Feb. 4, 2019.
A week ago, we held a conference at UUCF that was motivated in part by the struggle Unitarian Universalist congregations have been having with the use of the words “white supremacy” in relation to the cultural systems in which we in the U.S. swim. It has been a difficult subject in our congregations and in the country, but it reflects the inherent privilege built into the culture of this country before and since the U.S. Constitution codified it in Article 1, Section 2: “Representatives and direct Taxes shall be apportioned among the several States, which may be included within this Union, according to their respective Numbers, which shall be determined by adding to the whole Number of free Persons, including those bound to Service for a Term of Years, and excluding Indians not taxed, three fifths of all other Persons.”
Now we face one more in an endless series of examples of how this original sin of racism still infects us: the revelation of racist photos in the Virginia governor’s medical school yearbook. This is just another instance of white maleness being able to operate with impunity throughout most of history. Whether it’s racist pictures or the sexual assault of young women by young men from elite religious schools, systems of white supremacy that preference and excuse these behaviors are now finding their way into the public consciousness with some new hope of accountability and change.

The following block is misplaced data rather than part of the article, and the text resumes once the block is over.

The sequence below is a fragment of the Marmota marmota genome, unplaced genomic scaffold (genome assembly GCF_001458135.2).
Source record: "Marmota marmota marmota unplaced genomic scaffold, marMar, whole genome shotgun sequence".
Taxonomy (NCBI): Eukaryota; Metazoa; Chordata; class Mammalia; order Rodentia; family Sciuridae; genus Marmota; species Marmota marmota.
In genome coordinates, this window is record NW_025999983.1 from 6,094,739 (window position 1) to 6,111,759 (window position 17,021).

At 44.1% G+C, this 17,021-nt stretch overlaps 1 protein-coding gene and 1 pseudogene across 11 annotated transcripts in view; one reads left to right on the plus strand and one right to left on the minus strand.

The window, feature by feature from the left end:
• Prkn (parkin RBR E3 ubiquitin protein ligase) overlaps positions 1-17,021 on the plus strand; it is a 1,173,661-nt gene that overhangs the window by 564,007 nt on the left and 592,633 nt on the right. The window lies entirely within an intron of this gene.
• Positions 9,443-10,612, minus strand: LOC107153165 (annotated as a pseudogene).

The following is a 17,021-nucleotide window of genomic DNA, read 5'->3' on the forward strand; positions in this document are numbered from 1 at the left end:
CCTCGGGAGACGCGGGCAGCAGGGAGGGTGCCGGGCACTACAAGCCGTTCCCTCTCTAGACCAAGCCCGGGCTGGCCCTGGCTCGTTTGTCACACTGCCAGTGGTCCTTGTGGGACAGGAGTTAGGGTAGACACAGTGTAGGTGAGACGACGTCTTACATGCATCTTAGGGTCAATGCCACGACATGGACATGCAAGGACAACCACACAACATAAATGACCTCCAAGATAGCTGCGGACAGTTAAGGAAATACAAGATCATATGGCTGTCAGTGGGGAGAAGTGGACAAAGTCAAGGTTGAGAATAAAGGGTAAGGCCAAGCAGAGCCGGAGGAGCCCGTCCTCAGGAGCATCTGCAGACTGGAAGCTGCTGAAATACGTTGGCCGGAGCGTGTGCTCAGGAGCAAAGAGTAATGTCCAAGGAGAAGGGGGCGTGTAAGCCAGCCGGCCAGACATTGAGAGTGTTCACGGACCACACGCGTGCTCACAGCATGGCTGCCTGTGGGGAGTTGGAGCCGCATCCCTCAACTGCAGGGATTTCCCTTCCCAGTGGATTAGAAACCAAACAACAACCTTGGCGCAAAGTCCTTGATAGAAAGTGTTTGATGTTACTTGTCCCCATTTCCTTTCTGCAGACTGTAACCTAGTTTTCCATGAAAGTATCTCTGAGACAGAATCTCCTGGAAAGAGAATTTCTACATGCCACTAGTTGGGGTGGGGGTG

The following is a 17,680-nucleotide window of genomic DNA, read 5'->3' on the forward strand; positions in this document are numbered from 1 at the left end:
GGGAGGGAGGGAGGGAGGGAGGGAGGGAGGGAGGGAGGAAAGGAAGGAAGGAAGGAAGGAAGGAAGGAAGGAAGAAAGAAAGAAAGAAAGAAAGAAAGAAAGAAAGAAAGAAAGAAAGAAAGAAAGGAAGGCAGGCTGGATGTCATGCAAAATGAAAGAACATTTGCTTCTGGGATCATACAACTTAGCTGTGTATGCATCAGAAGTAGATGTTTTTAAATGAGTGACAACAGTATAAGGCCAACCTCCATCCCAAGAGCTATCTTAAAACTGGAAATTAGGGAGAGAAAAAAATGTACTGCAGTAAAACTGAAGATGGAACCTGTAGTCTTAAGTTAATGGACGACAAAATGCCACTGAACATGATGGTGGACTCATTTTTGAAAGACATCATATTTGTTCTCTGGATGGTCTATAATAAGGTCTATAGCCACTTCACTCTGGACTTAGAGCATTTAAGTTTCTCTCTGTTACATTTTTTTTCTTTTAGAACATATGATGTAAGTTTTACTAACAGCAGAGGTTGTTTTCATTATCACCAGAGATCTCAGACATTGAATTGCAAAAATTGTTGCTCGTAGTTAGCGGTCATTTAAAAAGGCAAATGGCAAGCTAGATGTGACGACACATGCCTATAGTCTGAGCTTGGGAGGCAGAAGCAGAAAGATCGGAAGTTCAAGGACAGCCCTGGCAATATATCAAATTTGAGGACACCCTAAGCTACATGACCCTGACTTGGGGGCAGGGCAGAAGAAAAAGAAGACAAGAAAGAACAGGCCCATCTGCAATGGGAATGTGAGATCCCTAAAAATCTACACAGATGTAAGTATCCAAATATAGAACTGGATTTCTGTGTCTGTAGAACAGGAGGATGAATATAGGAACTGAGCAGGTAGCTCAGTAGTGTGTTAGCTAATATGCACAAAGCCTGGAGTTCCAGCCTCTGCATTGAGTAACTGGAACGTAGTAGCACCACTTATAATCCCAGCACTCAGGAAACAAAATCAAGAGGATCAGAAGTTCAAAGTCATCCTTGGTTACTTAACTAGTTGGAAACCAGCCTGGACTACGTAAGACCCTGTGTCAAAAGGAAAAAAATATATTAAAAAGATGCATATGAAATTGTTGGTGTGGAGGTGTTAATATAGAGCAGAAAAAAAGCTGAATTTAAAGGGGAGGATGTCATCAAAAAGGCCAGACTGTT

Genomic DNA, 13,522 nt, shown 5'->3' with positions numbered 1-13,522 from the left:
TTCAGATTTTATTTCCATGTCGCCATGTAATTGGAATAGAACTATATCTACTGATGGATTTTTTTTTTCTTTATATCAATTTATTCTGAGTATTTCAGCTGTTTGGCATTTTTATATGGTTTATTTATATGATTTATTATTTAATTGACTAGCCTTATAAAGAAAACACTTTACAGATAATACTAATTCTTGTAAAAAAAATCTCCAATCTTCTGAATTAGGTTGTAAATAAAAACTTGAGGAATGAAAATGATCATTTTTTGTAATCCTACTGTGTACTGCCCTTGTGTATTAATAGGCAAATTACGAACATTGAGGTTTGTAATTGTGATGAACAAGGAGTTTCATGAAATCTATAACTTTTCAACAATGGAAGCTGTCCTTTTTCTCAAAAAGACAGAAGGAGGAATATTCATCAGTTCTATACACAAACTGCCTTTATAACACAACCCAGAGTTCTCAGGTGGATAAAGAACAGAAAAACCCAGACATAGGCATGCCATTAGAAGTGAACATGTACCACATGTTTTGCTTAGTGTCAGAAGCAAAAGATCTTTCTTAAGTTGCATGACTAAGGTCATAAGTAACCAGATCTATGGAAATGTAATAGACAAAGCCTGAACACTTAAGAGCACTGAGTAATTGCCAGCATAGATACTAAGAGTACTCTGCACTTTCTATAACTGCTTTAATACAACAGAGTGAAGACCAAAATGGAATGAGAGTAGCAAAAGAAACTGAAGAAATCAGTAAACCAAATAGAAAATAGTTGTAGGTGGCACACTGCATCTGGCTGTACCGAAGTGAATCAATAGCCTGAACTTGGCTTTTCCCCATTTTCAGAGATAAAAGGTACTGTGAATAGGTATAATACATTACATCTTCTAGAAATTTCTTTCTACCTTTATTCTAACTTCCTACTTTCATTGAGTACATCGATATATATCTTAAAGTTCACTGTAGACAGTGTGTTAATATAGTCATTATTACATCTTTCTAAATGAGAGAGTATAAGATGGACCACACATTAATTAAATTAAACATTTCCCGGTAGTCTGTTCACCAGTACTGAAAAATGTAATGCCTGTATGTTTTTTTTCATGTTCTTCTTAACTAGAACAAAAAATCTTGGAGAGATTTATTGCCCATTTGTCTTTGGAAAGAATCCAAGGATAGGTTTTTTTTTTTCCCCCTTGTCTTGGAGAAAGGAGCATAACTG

There is no quick-fix medicine for this illness, no pill we can take that will wipe the infection from our lives. This is a long-term struggle against an insidious disease.
I still believe one of the more useful treatments for this disease can be the practice of the Unitarian Universalist faith – a faith that calls us into right relationship with what is in us, between us and beyond us. This is no easy task. It is difficult. We will fail. We will fall prey to the perils of anger and frustration. We will not always be our best selves. That is why it is a practice, and why this nation must also practice being its best self, called into relationships of mutual support and accountability.
Each time a racist incident comes to light, there will be statements that reek of hypocrisy and political gamesmanship. If we practice what we preach, we will reflect on our reactions, live our faith to the best of our ability and do what we can to hold each other accountable as we work for relationships steeped in justice, equality, respect and dignity.